The Supreme Court on Wednesday asked the Centre to grant protection to a Karnataka woman who alleged that she has been married off without her consent. The woman, who is presently in Delhi and being assisted by Delhi Commission for Women, has also sought striking down of certain provisions of the Hindu Marriage Act on the grounds that the consent of the bride or the groom has not been made mandatory in the law.
A bench comprising Chief Justice Dipak Misra and justices A M Khanwilkar and D Y Chandrachud said that it would treat this petition as a habeas corpus plea and would not deal with the constitutionality of certain provisions of the Act as sought by senior advocate Indira Jaising, who was representing the aggrieved woman. The bench observed that the Section 12 C of the Act provides for annulment of the marriage if there is forced or fraudulent consent.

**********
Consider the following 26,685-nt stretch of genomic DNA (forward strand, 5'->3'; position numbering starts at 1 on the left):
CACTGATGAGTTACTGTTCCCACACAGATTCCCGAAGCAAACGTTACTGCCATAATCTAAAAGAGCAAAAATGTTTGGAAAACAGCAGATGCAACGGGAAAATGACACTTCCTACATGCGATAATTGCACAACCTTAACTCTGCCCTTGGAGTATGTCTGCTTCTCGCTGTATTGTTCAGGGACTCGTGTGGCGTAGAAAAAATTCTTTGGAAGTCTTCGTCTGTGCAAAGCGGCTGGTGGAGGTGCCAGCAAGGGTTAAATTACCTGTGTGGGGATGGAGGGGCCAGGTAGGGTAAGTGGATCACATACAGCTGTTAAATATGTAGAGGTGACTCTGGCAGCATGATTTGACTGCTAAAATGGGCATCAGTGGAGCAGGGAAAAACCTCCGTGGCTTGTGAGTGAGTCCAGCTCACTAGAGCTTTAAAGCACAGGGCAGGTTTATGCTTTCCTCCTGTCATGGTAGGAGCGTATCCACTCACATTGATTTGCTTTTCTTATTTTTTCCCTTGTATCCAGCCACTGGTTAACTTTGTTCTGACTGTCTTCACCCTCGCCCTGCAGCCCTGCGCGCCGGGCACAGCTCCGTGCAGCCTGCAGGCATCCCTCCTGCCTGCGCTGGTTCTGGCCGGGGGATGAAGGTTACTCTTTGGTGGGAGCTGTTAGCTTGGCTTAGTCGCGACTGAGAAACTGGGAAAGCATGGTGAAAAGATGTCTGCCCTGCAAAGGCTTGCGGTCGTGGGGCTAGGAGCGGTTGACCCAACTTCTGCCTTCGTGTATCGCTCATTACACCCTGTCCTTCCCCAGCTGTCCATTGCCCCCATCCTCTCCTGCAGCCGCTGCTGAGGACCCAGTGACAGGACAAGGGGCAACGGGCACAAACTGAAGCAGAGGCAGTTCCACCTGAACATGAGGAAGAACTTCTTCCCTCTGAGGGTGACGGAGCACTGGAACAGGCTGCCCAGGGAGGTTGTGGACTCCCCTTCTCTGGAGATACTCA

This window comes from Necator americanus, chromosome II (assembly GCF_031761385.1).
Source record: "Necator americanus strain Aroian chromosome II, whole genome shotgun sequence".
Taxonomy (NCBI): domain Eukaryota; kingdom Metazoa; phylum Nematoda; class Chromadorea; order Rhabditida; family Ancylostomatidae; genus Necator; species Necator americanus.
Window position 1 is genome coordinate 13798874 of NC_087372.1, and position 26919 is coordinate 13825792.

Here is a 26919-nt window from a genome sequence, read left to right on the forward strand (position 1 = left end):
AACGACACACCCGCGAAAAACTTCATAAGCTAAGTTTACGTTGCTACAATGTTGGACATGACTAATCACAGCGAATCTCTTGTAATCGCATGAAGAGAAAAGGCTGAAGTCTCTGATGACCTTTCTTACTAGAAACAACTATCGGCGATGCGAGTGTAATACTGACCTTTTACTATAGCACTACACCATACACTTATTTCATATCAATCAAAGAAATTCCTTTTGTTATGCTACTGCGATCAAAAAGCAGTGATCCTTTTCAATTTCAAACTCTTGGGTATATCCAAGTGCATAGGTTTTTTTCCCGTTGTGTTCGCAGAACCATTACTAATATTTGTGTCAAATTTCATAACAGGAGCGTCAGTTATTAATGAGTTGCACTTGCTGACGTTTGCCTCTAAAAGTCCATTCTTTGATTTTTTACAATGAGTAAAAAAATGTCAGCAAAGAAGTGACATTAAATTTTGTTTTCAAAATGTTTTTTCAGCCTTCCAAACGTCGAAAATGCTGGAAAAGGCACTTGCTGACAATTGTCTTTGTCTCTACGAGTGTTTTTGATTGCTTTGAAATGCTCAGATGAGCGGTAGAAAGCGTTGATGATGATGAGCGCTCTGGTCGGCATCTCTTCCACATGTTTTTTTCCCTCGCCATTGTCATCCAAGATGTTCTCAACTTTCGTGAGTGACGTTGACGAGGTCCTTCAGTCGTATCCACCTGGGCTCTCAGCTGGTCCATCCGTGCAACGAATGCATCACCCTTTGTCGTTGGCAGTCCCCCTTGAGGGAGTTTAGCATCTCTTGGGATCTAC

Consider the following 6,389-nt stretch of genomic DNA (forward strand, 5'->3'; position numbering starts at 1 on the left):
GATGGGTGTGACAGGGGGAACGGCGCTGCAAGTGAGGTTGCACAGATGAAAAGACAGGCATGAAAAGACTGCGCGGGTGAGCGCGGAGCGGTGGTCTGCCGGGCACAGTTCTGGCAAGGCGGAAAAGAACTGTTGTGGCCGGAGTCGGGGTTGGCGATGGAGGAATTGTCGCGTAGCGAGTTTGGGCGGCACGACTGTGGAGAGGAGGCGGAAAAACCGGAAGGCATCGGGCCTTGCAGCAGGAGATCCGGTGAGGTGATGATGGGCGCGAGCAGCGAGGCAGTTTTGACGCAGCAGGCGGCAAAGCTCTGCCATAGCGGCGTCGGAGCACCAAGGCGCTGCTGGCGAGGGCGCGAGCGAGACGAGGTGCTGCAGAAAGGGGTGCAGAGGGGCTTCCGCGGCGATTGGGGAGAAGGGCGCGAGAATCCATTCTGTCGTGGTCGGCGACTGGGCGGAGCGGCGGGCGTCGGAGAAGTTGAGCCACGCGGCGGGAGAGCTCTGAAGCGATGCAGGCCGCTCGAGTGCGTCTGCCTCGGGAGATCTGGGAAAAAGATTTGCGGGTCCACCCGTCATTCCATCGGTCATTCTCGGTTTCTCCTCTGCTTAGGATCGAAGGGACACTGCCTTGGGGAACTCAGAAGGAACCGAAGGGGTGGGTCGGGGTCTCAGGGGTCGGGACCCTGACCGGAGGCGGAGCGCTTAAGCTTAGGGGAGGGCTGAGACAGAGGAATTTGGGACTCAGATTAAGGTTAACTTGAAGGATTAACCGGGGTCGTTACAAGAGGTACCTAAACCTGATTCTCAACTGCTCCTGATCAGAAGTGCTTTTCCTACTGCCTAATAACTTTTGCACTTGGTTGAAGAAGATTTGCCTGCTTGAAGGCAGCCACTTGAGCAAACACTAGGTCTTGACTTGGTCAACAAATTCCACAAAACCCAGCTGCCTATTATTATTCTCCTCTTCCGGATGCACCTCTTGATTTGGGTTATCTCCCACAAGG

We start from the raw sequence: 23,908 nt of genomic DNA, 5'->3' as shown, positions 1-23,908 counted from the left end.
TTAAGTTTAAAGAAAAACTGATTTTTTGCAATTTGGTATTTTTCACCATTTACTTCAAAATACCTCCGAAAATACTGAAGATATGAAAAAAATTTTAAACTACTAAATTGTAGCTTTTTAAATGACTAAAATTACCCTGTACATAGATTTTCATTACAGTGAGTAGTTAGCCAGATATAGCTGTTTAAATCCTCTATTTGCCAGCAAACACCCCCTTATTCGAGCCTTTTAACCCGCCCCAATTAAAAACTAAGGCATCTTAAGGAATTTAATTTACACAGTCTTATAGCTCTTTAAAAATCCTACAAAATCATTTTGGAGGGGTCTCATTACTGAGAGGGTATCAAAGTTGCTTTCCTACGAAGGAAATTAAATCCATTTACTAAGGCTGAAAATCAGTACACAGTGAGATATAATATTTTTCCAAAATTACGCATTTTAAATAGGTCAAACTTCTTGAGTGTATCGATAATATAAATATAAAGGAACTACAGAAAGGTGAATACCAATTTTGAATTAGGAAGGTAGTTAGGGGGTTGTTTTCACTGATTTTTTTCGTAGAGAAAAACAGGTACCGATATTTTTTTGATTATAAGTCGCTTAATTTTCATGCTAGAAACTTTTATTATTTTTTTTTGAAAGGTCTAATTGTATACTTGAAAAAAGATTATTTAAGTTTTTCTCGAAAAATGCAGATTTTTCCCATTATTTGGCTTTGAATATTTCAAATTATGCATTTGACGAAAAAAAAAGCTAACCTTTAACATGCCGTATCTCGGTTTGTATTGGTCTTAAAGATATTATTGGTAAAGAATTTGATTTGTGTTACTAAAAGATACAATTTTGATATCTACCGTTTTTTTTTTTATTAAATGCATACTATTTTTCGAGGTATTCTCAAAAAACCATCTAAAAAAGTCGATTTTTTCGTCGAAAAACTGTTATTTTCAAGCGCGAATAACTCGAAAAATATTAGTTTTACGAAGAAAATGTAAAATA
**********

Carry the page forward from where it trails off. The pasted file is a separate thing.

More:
The court agreed with the contention that the identity of the woman and her family members, who had forced her into the marriage, were not revealed. It directed the Superintendent of the Police concerned to serve notice on the respondents and fixed the matter for further hearing on May 5. During the hearing, Jaising said that the woman has been forced into marriage and seeks protection.